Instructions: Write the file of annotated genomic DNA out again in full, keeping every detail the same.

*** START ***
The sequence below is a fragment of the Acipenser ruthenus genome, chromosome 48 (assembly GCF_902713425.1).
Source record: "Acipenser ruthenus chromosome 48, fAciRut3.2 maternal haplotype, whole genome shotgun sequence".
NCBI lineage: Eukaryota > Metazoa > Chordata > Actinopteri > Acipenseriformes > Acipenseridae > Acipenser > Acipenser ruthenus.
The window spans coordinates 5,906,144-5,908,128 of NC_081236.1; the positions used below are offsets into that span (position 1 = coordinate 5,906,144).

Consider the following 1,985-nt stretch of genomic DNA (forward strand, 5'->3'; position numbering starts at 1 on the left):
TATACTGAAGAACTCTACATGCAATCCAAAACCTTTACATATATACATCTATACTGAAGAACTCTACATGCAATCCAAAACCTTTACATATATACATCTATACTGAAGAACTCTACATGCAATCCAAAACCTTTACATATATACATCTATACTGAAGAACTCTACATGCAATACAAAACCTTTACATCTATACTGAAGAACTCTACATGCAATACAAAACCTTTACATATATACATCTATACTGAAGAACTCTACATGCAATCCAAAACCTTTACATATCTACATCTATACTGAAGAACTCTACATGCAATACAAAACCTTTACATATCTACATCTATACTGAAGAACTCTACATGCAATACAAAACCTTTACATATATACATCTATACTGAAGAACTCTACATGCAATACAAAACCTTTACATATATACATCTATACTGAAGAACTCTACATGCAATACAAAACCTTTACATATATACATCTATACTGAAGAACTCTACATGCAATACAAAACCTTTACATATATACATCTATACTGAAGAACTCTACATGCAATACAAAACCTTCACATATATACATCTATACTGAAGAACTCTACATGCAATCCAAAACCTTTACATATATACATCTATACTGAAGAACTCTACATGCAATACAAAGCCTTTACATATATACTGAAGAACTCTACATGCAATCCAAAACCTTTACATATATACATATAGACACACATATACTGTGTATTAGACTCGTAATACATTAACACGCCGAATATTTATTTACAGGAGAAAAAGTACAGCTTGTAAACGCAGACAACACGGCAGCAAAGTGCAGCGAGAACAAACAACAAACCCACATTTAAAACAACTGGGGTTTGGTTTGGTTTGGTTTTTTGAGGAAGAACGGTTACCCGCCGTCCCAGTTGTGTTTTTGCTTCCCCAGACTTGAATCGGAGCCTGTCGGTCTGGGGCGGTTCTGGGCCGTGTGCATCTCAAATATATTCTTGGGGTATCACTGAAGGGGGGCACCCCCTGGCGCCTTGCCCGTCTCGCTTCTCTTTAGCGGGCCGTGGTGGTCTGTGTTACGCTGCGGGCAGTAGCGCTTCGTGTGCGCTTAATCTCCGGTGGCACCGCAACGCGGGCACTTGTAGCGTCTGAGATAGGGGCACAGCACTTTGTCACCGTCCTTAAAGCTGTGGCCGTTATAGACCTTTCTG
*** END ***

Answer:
The sequence below is a fragment of the Acipenser ruthenus genome, chromosome 48 (assembly GCF_902713425.1).
Source record: "Acipenser ruthenus chromosome 48, fAciRut3.2 maternal haplotype, whole genome shotgun sequence".
NCBI lineage: Eukaryota > Metazoa > Chordata > Actinopteri > Acipenseriformes > Acipenseridae > Acipenser > Acipenser ruthenus.
The window spans coordinates 5,906,144-5,908,128 of NC_081236.1; the positions used below are offsets into that span (position 1 = coordinate 5,906,144).

Consider the following 1,985-nt stretch of genomic DNA (forward strand, 5'->3'; position numbering starts at 1 on the left):
TATACTGAAGAACTCTACATGCAATCCAAAACCTTTACATATATACATCTATACTGAAGAACTCTACATGCAATCCAAAACCTTTACATATATACATCTATACTGAAGAACTCTACATGCAATCCAAAACCTTTACATATATACATCTATACTGAAGAACTCTACATGCAATACAAAACCTTTACATCTATACTGAAGAACTCTACATGCAATACAAAACCTTTACATATATACATCTATACTGAAGAACTCTACATGCAATCCAAAACCTTTACATATCTACATCTATACTGAAGAACTCTACATGCAATACAAAACCTTTACATATCTACATCTATACTGAAGAACTCTACATGCAATACAAAACCTTTACATATATACATCTATACTGAAGAACTCTACATGCAATACAAAACCTTTACATATATACATCTATACTGAAGAACTCTACATGCAATACAAAACCTTTACATATATACATCTATACTGAAGAACTCTACATGCAATACAAAACCTTTACATATATACATCTATACTGAAGAACTCTACATGCAATACAAAACCTTCACATATATACATCTATACTGAAGAACTCTACATGCAATCCAAAACCTTTACATATATACATCTATACTGAAGAACTCTACATGCAATACAAAGCCTTTACATATATACTGAAGAACTCTACATGCAATCCAAAACCTTTACATATATACATATAGACACACATATACTGTGTATTAGACTCGTAATACATTAACACGCCGAATATTTATTTACAGGAGAAAAAGTACAGCTTGTAAACGCAGACAACACGGCAGCAAAGTGCAGCGAGAACAAACAACAAACCCACATTTAAAACAACTGGGGTTTGGTTTGGTTTGGTTTTTTGAGGAAGAACGGTTACCCGCCGTCCCAGTTGTGTTTTTGCTTCCCCAGACTTGAATCGGAGCCTGTCGGTCTGGGGCGGTTCTGGGCCGTGTGCATCTCAAATATATTCTTGGGGTATCACTGAAGGGGGGCACCCCCTGGCGCCTTGCCCGTCTCGCTTCTCTTTAGCGGGCCGTGGTGGTCTGTGTTACGCTGCGGGCAGTAGCGCTTCGTGTGCGCTTAATCTCCGGTGGCACCGCAACGCGGGCACTTGTAGCGTCTGAGATAGGGGCACAGCACTTTGTCACCGTCCTTAAAGCTGTGGCCGTTATAGACCTTTCTG